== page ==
The Company completed 33 horizontal Eagle Ford Shale wells during the first three months of 2012, all of which were successful, with average lateral lengths of approximately 5,500 feet and an average of 13-stage fracture stimulations. The Company is currently running 12 drilling rigs and three fracture stimulation fleets, two of which are Pioneer-owned fleets, in the play.

To improve the execution of its drilling and completions program and reduce costs, the Company is testing the use of lower-cost white sand instead of ceramic proppant to fracture stimulate wells drilled in shallower areas of the field. Early well performance has been similar to direct offset ceramic-stimulated wells. The Company plans to continue to monitor the performance of these wells and plans to use white sand in 50 percent of its 2012 drilling program.

The unconsolidated affiliate formed by the Company to operate gathering facilities in the Eagle Ford Shale area, EFS Midstream, is obligated to construct midstream assets in the Eagle Ford Shale area. Construction of the midstream assets is continuing, with the majority of the construction expected to be completed by 2013. Nine of the 12 planned central gathering plants (“CGPs”) were completed as of March 31, 2012, with two additional CGPs expected to be completed over the remainder of 2012. EFS Midstream is providing gathering, treating and transportation services for the Company during a 20-year contractual term. During 2011, EFS Midstream entered into a $300 million, five-year revolving credit facility that is being used to fund infrastructure investments that exceed its operating cash flows.

Alaska. The Company owns a 70 percent working interest in, and is the operator of, the Oooguruk development project. The Company has drilled 12 production wells and eight injection wells of the estimated 17 production and 16 injection wells planned to fully develop this project. During the first quarter of 2012, the Company drilled two exploration wells, the first of which was drilled from an onshore location to further evaluate the productivity of the Torok formation and the feasibility of future development expansion. The Company flow tested the well during April 2012 until production could no longer be transported along the ice road being utilized. The well was successful with a gross initial production rate of approximately 2,000 barrels of oil per day. The Company is currently evaluating the production results and beginning initial future development plans. The second exploration well was drilled from an ice pad on the west side of the Oooguruk unit to test the Ivishak formation, which is the main producing horizon in the Prudhoe Bay field. This was well was non-commercial and was plugged and abandoned during the first quarter of 2012.

The Company also recently tested a new fracture stimulation design on a new well completed in the Nuiqsut interval from the Oooguruk development facilities. Gross initial production from the test was at a rate of 4,000 barrels of oil per day.

Barnett Shale. During the first three months of 2012, the Company had two drilling rigs and one Pioneer-owned fracture stimulation fleet operating in the field and completed 13 Barnett Shale Combo wells, all of which were successful. In total, the Company has accumulated over 80,000 gross acres in the liquid-rich area of the field and has acquired approximately 340 square miles of proprietary 3-D seismic covering its acreage, which it is using to high-grade future drilling location selections.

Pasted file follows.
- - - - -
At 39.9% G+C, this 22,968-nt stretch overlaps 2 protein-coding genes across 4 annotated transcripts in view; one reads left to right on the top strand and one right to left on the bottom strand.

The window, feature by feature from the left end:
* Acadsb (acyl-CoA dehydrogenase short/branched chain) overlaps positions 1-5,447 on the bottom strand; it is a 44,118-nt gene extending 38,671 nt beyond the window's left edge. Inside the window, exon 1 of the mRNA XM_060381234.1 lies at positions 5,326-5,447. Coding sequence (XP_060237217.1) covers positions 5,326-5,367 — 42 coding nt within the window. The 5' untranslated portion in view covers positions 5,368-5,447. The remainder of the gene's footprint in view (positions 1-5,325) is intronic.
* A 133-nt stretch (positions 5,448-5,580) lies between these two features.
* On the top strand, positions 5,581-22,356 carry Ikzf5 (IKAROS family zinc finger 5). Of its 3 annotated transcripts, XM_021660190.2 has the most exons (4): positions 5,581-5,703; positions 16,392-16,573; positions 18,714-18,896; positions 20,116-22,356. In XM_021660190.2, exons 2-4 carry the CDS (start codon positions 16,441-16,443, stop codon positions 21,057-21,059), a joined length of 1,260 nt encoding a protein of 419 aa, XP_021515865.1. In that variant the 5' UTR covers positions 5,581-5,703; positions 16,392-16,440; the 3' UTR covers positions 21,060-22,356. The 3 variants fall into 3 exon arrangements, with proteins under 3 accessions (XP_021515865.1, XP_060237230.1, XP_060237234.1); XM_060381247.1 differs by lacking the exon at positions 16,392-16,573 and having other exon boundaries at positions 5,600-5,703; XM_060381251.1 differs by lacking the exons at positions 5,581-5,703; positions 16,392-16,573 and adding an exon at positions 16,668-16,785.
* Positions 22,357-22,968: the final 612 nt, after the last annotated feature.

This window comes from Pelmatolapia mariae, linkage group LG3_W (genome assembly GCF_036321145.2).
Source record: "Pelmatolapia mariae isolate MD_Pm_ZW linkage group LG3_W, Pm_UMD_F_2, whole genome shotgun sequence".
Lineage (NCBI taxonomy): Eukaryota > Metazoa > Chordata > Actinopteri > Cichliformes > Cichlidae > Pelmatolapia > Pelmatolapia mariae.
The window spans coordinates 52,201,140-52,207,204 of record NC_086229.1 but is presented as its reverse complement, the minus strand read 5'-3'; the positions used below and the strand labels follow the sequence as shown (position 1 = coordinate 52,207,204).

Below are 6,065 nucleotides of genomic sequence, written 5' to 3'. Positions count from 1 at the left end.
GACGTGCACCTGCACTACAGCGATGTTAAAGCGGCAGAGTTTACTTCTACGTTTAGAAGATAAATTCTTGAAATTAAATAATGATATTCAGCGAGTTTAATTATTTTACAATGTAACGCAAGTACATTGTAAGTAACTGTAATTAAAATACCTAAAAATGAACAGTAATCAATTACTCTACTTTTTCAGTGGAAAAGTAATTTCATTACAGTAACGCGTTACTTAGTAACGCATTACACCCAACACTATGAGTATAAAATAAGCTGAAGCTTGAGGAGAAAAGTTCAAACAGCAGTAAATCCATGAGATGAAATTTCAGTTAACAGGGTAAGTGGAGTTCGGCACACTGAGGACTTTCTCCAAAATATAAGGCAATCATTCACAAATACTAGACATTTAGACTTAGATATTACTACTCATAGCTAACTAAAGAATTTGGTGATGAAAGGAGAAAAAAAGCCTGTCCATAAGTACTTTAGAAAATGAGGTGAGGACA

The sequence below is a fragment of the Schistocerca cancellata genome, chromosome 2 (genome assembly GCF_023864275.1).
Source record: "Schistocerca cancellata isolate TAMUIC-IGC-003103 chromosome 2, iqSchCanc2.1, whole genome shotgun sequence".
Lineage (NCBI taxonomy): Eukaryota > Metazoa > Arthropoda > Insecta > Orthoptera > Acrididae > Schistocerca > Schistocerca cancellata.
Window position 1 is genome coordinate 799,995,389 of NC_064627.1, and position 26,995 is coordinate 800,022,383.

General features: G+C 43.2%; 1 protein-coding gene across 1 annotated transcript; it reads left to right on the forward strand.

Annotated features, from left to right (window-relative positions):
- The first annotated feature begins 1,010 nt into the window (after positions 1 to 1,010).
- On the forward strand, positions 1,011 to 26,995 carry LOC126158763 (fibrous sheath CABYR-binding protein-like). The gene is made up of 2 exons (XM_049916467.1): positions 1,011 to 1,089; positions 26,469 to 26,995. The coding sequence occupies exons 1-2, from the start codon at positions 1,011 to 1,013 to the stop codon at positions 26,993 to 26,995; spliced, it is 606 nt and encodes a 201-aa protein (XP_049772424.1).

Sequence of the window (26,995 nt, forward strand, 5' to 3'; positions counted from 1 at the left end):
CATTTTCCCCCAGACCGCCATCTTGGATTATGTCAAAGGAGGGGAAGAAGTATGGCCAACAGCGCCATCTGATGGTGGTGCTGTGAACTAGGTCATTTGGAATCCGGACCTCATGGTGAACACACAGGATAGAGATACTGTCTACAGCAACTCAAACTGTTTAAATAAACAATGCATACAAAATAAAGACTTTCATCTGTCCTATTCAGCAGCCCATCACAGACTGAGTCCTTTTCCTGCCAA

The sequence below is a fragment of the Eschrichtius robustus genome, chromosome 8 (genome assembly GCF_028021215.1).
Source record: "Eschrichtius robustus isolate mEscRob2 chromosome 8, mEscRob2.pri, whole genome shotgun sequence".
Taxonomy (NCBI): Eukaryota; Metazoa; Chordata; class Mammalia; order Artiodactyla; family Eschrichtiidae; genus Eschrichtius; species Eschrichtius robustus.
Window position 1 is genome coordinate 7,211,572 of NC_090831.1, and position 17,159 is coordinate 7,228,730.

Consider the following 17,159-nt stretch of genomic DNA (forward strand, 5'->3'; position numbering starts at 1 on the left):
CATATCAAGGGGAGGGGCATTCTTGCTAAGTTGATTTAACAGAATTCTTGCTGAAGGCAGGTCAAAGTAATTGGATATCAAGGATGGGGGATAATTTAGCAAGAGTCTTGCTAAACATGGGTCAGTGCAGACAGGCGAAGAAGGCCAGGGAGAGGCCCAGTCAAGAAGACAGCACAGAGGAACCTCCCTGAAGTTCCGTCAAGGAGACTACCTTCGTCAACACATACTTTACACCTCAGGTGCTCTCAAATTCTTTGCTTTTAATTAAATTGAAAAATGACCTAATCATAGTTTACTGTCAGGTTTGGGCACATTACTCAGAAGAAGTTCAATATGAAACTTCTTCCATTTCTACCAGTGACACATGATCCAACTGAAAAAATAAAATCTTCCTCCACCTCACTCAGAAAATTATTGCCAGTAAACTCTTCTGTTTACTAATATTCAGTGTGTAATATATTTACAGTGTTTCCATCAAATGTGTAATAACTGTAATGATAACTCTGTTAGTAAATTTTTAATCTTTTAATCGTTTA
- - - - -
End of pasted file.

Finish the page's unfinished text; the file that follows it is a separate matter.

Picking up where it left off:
Results of Operations from Continuing Operations

Oil and gas revenues. Oil and gas revenues totaled $719.0 million for the three months ended March 31, 2012 as compared to $475.7 for the same period of 2011.

 

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The increase in oil and gas revenues during the three months ended March 31, 2012, as compared to the same period of 2011, is reflective of a six percent increase in average reported oil prices and 70 percent, 47 percent and 14 percent increases in oil, NGL and gas sales volumes, respectively. Partially offsetting the effects of these increases in the quarter-to-quarter comparison were declines of one percent and 35 percent in reported NGL and gas prices, respectively.

The following table provides average daily sales volumes for the three months ended March 31, 2012 and 2011:

 

     Three Months Ended
March 31,
 
     2012      2011  

Oil (Bbls)

     57,671        33,926  

NGLs (Bbls)

     27,485        18,645  

Gas (Mcf)

     369,422        325,169  

Total (BOE)

     146,727        106,766  

Average daily BOE sales volumes increased by 37 percent for the three months ended March 31, 2012, as compared to the same period of 2011, principally due to the Company’s successful drilling program.

The oil, NGL and gas prices that the Company reports are based on the market prices received for the commodities adjusted for transfers of the Company’s deferred hedge gains and losses from AOCI-Hedging and the amortization of deferred VPP revenue. See “Derivative activities” and “Deferred revenue” discussion below for additional information regarding the Company’s past cash flow hedging activities and the amortization of deferred VPP revenue.